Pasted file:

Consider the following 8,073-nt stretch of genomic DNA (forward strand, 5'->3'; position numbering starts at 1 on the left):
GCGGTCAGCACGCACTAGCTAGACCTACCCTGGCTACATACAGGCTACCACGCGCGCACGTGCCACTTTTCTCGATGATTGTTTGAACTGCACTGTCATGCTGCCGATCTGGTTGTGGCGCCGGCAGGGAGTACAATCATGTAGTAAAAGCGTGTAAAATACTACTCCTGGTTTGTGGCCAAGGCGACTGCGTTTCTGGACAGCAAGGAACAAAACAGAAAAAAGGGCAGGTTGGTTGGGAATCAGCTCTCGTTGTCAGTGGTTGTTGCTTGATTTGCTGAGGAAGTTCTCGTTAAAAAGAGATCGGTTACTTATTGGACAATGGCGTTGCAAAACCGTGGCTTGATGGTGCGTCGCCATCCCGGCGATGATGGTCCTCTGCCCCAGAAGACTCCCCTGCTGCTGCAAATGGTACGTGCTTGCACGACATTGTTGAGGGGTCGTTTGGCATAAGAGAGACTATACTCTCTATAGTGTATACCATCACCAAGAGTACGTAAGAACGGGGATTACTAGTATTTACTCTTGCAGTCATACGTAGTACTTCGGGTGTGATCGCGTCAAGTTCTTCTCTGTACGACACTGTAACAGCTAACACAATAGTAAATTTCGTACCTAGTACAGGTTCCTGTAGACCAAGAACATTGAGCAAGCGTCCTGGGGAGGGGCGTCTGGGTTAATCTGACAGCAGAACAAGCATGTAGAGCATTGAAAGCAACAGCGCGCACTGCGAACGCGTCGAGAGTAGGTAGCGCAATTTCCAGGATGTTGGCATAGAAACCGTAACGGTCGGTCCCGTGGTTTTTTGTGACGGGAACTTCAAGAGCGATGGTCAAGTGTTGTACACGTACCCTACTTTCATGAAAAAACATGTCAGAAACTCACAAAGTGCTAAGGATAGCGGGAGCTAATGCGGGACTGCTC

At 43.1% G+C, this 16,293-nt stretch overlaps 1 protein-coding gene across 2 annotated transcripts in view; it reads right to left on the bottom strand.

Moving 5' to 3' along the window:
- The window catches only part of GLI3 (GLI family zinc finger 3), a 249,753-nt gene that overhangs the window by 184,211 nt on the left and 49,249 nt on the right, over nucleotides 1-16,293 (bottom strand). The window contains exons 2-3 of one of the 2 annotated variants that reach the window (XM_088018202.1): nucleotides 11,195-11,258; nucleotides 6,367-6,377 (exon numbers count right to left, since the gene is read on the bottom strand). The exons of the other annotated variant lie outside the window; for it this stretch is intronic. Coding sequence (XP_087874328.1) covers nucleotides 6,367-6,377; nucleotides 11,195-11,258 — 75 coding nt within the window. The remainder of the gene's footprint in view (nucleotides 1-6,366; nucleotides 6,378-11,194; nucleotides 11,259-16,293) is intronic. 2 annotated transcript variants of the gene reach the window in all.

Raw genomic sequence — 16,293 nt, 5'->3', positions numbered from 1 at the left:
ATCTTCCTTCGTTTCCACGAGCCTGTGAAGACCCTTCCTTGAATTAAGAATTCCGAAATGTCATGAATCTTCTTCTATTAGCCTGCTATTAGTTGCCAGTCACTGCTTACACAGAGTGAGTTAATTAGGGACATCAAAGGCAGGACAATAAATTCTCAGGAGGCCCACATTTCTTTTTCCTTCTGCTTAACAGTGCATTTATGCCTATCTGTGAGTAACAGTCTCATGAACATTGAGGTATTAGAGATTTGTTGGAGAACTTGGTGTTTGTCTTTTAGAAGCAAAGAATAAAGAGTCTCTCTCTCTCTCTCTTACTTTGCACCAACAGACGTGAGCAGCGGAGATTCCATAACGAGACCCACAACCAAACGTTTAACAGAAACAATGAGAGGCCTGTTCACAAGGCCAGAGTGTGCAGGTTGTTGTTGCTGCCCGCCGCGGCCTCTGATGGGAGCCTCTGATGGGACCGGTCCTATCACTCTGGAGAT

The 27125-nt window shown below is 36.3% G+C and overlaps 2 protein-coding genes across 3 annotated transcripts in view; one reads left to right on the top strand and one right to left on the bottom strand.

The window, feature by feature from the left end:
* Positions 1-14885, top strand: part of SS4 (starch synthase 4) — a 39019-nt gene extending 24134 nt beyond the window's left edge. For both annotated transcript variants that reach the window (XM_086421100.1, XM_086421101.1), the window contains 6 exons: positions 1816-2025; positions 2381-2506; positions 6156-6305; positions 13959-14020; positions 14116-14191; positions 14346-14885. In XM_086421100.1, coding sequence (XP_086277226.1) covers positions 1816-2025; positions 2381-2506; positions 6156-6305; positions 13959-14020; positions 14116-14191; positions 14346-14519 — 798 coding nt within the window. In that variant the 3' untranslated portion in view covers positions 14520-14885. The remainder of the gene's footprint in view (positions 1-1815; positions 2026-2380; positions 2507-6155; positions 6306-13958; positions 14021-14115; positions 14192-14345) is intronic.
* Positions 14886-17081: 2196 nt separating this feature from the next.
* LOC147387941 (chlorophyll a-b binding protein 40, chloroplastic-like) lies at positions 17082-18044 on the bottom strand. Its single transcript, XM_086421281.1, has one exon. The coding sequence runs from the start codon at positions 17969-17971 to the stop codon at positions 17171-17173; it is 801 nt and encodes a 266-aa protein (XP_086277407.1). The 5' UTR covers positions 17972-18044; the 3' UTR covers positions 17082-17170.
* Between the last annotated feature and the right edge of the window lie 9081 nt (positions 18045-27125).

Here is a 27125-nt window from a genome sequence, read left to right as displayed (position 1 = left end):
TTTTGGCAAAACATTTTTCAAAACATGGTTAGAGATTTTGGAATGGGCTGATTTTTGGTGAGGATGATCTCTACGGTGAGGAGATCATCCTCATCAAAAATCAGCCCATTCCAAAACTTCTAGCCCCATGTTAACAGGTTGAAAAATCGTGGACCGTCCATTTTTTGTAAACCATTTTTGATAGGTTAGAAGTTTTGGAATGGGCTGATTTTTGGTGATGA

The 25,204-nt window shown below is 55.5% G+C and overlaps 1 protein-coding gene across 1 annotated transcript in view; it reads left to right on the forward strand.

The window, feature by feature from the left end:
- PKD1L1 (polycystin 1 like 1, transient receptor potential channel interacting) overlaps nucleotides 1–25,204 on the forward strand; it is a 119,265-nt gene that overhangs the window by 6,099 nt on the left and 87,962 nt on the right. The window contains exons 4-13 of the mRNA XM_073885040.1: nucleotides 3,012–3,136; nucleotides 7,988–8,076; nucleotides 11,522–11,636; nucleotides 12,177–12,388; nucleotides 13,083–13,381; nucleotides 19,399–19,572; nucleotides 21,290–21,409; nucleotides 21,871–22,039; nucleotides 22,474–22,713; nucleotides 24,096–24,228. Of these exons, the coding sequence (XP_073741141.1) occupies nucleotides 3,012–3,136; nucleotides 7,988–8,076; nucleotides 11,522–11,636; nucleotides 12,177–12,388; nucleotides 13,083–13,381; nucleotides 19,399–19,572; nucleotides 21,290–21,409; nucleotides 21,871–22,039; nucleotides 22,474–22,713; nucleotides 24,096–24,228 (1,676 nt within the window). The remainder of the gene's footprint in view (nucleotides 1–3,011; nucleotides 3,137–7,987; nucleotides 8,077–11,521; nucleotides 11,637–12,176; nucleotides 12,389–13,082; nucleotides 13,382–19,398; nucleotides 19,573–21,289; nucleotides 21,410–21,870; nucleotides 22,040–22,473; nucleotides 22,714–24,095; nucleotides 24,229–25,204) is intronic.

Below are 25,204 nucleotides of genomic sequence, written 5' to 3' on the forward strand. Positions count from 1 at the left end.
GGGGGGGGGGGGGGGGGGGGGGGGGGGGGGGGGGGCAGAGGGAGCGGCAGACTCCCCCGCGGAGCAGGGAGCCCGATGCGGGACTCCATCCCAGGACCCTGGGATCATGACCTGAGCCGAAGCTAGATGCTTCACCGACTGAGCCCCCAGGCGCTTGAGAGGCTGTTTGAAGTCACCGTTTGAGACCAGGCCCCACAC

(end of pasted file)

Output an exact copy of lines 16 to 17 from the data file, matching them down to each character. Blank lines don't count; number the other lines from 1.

The 25,204-nt window shown below is 55.5% G+C and overlaps 1 protein-coding gene across 1 annotated transcript in view; it reads left to right on the forward strand.

The window, feature by feature from the left end: